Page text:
The *t* distribution in **statistics** is an alternative to the **normal distribution** used when **sample sizes** are small. It allows for the estimation of **confidence intervals** and the determination of critical values.

Discover the representation of *t *distribution and how you can utilize it in research for estimating population parameters for small sample sizes.

## Definition: *T *Distribution

Statistical studies used limited sample sizes in the past, and research needed various approaches to gather more sample information. Research studies with small sample sizes rely on *t* distribution to make educated guesses on the population.

*T* distribution is a standard distribution used for small sample sizes. You use *t* distribution when you need to analyze the mean, when the **standard deviation** is unknown, and especially when the sample size is smaller than 30.

The distributed data usually forms a bell shape on a graph with fewer observations on the tails compared to the mean. Since it is a conservative type of **standard normal distribution**, it has a heavier tail that gives it a lower probability at the center.

## The *T* Distribution

This distribution was developed by William Sealy Gosset in 1908 to be used as a continuous probability distribution in small sample sizes. Back then, the *z* distribution was available for testing mean, but they required larger sample sizes.

The distribution was designed to factor in the uncertainty associated with small sample sizes. Hence, it describes the **variability** of distances between a sample mean and population mean since the standard deviation is unknown. *T* distribution has one parameter, the **degrees of freedom** based on the data set.

*T *Distribution vs. *Z* Distribution

When the degree of freedom, the total observations minus one, increases, the *t* distribution is almost identical to the normal distribution. At a degree of freedom of 30, the *t* distribution graph becomes similar to the standard normal distribution. Hence, as the sample size increases, you can use the *z* distribution instead of the *t* distribution. Some of the differences between the *z* distribution and *t* distribution include:

T distribution |
Z distribution |

Defined by the mean, degree of freedom and standard deviation | Defined only by standard deviation and mean |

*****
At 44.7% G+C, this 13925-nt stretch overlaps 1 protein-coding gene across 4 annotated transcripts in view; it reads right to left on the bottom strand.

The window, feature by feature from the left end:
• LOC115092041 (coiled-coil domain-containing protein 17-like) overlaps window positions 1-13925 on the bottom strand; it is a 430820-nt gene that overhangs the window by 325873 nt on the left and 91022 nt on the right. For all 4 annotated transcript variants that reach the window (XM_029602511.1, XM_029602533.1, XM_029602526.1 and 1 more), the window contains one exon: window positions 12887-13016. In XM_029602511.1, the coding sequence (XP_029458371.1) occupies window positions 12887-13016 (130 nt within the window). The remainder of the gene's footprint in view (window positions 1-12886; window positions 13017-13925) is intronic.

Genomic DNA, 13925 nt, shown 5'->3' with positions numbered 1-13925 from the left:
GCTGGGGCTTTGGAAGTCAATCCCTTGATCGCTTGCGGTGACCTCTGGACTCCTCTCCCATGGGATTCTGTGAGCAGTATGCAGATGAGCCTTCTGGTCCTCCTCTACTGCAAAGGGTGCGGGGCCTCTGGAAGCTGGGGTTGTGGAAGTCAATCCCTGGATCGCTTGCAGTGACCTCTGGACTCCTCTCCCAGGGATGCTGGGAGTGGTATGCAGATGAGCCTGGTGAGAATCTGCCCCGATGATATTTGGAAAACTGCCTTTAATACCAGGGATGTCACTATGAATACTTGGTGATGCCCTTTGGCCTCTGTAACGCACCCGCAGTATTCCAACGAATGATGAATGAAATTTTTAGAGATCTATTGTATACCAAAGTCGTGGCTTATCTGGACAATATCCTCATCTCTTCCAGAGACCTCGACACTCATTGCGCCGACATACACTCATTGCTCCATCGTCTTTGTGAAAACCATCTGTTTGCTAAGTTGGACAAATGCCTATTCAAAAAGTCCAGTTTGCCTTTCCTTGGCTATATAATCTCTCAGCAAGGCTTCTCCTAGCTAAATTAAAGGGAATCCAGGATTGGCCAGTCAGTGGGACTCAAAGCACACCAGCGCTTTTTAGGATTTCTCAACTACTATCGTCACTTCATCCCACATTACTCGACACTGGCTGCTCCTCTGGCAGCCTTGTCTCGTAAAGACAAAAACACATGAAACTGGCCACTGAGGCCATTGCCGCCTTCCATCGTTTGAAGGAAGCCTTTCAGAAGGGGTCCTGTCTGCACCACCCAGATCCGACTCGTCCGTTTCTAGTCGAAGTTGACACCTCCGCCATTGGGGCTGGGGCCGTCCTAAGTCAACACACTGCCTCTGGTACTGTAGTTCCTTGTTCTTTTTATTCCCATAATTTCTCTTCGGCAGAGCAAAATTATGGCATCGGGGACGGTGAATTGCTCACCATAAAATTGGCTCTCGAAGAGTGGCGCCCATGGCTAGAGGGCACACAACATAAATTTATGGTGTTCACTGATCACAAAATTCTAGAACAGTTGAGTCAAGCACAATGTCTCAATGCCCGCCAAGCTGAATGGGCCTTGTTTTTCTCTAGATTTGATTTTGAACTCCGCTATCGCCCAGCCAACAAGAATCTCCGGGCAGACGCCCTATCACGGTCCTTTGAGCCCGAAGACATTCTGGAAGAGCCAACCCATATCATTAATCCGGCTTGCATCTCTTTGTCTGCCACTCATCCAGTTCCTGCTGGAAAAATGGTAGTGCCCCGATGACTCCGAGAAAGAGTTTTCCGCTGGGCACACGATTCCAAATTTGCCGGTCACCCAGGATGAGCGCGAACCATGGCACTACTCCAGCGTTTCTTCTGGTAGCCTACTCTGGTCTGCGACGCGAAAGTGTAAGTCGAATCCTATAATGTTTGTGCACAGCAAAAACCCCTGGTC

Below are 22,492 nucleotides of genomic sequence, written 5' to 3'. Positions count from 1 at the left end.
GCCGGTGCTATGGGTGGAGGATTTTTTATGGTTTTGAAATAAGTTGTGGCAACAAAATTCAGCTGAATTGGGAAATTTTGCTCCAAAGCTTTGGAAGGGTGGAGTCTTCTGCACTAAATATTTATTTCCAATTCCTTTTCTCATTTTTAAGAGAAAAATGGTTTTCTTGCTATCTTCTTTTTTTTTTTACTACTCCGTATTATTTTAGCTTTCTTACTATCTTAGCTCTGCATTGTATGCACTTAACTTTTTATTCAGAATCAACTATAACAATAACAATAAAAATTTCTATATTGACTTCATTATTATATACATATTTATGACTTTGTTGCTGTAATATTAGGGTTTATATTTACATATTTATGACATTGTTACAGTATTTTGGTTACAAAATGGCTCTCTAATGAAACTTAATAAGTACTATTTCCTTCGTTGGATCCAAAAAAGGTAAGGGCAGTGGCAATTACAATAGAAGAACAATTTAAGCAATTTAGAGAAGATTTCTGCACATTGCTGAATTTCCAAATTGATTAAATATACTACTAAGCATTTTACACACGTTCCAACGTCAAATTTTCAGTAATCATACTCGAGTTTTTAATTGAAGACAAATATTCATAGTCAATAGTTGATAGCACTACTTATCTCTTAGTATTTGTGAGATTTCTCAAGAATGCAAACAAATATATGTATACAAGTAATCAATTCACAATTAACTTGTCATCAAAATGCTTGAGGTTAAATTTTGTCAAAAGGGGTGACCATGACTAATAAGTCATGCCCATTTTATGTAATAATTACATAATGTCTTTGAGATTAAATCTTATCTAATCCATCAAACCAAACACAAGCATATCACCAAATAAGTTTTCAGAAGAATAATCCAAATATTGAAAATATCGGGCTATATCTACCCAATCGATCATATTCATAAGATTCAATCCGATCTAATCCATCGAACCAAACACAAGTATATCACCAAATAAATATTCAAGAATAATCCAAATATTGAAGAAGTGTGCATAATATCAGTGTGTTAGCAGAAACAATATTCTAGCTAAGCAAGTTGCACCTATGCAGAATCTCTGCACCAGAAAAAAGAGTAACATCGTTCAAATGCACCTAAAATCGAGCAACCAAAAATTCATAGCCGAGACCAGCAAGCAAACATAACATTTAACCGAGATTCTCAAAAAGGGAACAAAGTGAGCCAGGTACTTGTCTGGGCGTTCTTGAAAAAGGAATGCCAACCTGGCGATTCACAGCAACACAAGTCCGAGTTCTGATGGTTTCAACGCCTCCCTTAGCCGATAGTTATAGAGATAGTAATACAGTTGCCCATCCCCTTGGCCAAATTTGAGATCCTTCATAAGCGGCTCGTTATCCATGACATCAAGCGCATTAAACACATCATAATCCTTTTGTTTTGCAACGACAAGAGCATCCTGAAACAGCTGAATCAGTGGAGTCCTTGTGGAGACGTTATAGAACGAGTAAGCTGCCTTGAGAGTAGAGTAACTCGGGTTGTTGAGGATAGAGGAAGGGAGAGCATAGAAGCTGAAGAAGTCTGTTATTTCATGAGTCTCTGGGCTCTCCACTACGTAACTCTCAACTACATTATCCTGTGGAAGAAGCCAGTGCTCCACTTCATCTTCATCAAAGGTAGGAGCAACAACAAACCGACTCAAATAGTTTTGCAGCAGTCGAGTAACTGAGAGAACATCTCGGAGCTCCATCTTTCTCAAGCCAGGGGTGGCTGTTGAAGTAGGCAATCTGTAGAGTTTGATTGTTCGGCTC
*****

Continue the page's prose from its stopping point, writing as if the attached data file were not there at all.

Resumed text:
Has a heavier tail, and the data is far from the mean | Data is centered around the mean |

The standard deviation value is unknown | Standard deviation is known |

Used with small sample sizes | Used with large sample sizes |

*T *Distribution – T Scores

A **t-score** or **t-value** represents the standard deviations from the mean in the *t* distribution table. The t-score is a **test statistic** that shows how far an observation is from the mean on a *t* distribution table. You can find the t-score from the **t-table** or **calculate it** using an online t-value calculator. You use the t-scores to find the following:

- The p-value in the test statistic and use it or regression and t-tests.
- The upper and lower ranges of the confidence intervals when your data is almost normally distributed.

### Confidence intervals

Researchers use t-scores to create the upper and lower limits of confidence intervals. The t-value used to generate the lower and upper ranges of the prediction interval is called the **critical value** noted by **t** or **t***.

### P-values

When studying a sample, your goal is to determine how far your data is from the research **null hypothesis** using the test statistics. The statistical tests usually go a step further to determine the likelihood of the data similarities using the p-value.

Since the test statistic for regression and t-tests is t-score, you can identify the p-values in a t-table using the degrees of freedom and p-value. When the t-score produces a p-value lower than the **statistical significance** range, it is called the critical value.

## FAQs

A *t*-distribution is a normal distribution used for small sample sizes that don’t have a known **variance** value. It is used to find the p-value and confidence interval when data is normally distributed or in regression analysis.

It is a value generated from statistical tests that describes how far or close your observations are to the null hypothesis. The test statistic will tell you how different a group is from the rest of the population.

The *t*-distribution uses a smaller sample size than the *z*-distribution, and you need to increase the sample size or attain the same level of statistical significance.